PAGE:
Arapaho text corpus


Arapaho text corpus

Language: Arapaho (ISO639-3:arp)
Depositor: Lisa Conathan
Location: United States
Deposit Id: 0083
Grant id: IPF0066
Funding body: ELDP
Level: Deposit


Summary of deposit

The project aimed to incorporate diverse linguistic varieties into the Arapaho 'canon' of audio and written texts, and especially increase the documentation of women's speech and to contribute to a comprehensive grammatical description of Arapaho. It also contributed to the historical and comparative study of the Algic languages, including inferences about the early history of Algic peoples.

The deposit includes a dictionary and text concordance containing grammatical information, text references, examples from texts and usage information. The analytical and cultural dictionary includes, in addition to English-Arapaho and Arapaho-English glosses, morphological analysis, etymology (including Proto-Algonquian and Proto-Algic roots), and references to a text corpus.



Group represented
Arapaho

Language information

Arapaho is one of a group of Algonquian languages spoken on the Great Plains, on the eastern seaboard, northeast and upper midwest of the US, and in eastern Canada in an area separate from the main speech area. The Arapaho language has changed rapidly over the centuries, and does not closely resemble other Algonquian languages in many ways.

The variety documented here is Northern Arapaho, as spoken on the Wind River Reservation in Wyoming, USA.

The Algonquian languages and peoples have played an important part in American history. All the tribes initially encountered by English settlers were Algonquian, and these farming peoples shared their crops such as corn, squash, beans and pumpkins with the new arrivals. The first book printed in the US was a translation of the Bible, printed in the Massachusett language, in the early 1600's. The majority of words borrowed into English from Native American languages are Algonquian in origin, including moccasin, moose, wigwam, wampum, toboggan, and place names including Massachusetts and Connecticut. Today, many of the Algonquian language are either extinct or threatened with extinction. No children are currently learning Arapaho as a first language spoken in the home. Virtually all of the fluent, native speakers of Arapaho (who learned Arapaho as their first language) are now over the age of 50. Certainly less than 500 people still speak Arapaho, concentrated overwhelmingly among the Northern Arapaho in Wyoming.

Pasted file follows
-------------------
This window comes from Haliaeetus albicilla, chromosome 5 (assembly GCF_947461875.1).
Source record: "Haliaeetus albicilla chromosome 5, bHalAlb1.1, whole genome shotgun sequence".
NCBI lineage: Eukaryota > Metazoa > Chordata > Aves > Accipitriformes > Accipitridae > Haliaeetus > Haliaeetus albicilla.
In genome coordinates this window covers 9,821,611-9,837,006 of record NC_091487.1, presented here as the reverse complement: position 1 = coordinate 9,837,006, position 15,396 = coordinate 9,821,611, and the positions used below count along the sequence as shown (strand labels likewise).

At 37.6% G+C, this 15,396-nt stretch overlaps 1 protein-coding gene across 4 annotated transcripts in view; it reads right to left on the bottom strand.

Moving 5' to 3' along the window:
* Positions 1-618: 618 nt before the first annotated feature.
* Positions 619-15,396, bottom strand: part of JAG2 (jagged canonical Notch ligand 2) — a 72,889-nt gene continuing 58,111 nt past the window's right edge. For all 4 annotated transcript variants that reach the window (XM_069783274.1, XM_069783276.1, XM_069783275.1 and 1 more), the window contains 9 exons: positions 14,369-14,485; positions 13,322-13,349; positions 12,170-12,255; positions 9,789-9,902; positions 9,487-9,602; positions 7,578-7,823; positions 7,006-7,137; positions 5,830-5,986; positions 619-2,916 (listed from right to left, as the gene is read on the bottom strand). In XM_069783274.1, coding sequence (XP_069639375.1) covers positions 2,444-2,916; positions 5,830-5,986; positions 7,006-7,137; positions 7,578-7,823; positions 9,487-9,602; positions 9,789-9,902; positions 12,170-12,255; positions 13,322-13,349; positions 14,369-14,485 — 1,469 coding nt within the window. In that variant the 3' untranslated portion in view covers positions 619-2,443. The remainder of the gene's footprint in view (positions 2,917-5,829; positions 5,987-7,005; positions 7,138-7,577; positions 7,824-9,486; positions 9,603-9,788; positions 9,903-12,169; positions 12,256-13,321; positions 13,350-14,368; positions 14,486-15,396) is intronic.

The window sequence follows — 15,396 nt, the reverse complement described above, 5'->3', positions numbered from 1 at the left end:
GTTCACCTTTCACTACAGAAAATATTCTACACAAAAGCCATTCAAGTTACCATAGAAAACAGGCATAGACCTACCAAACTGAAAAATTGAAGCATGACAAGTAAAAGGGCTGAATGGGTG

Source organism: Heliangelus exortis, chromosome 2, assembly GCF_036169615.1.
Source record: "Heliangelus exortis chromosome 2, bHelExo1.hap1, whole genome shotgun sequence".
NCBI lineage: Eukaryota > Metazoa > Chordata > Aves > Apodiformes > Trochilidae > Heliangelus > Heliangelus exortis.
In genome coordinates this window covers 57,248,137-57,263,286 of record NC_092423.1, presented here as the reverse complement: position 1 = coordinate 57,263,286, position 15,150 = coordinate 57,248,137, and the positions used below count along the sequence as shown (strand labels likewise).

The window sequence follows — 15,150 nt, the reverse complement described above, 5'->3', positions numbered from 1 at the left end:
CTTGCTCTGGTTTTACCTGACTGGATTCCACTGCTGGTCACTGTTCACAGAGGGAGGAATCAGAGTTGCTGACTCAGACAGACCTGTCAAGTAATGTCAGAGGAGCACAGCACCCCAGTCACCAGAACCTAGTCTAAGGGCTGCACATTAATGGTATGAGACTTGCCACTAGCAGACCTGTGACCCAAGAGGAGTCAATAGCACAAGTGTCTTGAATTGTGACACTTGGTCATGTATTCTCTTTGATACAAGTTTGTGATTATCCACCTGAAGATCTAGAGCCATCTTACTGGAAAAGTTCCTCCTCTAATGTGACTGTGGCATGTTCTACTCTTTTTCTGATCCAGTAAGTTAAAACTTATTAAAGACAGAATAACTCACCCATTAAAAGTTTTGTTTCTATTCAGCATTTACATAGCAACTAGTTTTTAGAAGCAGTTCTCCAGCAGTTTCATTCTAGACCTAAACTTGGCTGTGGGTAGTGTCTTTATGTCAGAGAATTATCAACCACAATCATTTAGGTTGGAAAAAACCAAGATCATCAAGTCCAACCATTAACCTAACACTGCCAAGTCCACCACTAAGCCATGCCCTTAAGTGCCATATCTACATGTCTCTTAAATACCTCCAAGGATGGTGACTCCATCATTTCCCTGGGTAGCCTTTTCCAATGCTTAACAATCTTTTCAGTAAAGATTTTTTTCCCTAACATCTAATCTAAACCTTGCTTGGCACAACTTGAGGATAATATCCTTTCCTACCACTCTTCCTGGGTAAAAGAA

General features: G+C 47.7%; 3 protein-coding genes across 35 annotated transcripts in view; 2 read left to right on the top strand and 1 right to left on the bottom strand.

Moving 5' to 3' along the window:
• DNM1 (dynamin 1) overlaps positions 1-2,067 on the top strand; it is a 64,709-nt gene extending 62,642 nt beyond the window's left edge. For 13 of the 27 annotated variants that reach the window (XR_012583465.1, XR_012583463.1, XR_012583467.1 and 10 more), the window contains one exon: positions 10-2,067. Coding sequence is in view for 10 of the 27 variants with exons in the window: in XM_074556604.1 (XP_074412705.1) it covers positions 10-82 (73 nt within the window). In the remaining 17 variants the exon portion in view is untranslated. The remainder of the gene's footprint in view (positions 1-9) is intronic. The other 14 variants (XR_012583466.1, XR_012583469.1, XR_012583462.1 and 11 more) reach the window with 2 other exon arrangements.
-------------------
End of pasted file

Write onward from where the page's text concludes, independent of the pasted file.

Other information

In developing an Arapaho-English and English-Arapaho dictionary, I intend to make use of as many sources as possible, including manuscripts, previously published dictionaries and contemporary speakers. A dictionary entry references a source if the head word is found only on once source. Those words found in multiple sources do not have references.

All scientific names for plants are from Cowell mss.

The two most significant sources are:

  • Cowell, Andrew and Alonzo Moss, Sr. 2005. Hinnóno'éínoo3ítoono / Arapaho Historical Traditions Told by Paul Moss. Publications of the Algonquian Text Society. Winnipeg: University of Manitoba Press.
  • Salzmann, Zdeněk (compiler). 1983. Dictionary of Contemporary Arapaho Usage. Arapaho Language and Culture Instructional Materials Series, No. 4. General editor: William J. C'Hair. Wind River Reservation, Wyoming.

Other sources include:

  • Cowell, Andrew. mss. material on Arapaho language and culture.
  • Dorsey, George A. and A.L. Kroeber. 1997 (originally published 1903). Traditions of the Arapaho. Lincoln: University of Nebraska Press.
  • Kroeber, A.L. bulk dates 1900-01. Manuscripts 2560, 2622, Smithsonian Institution National Anthropological Archives.
  • Kroeber, A.L. 1983 (originally published 1902-07). The Arapaho. Lincoln, NE: University of Nebraska Press.
  • Salzmann, Zdeněk. 1963. A Sketch of Arapaho Grammar.


Acknowledgement and citation

Many fellow linguists and Arapaho speakers have contributed to my work documenting and revitalizing the Arapaho language.

I would like to thank Belle Matheson, a fellow student at Berkeley who first introduced me to the Arapaho language and people in 2003. Some of the recordings on the audio dictionary were made with her. J. Andrew Cowell, scholar of Arapaho literature and language, has provided invaluable help and guidance at every step.

Thanks to members of the Berkeley Yurok Project (especially Andrew Garrett), who have provided technical and general guidance.

Most importantly, thank you to all the speakers who have worked with me. They have graciously and patiently begun to teach me their language, and I hope these efforts will be useful to them and to their children and grandchildren.



Status

Collection online
Resources online and curated

Depositor

Lisa Conathan
Responsive image
Affiliation: Linguistics Department, University of California at BerkeleyBeinecke Rare Book and Manuscript Library, Yale University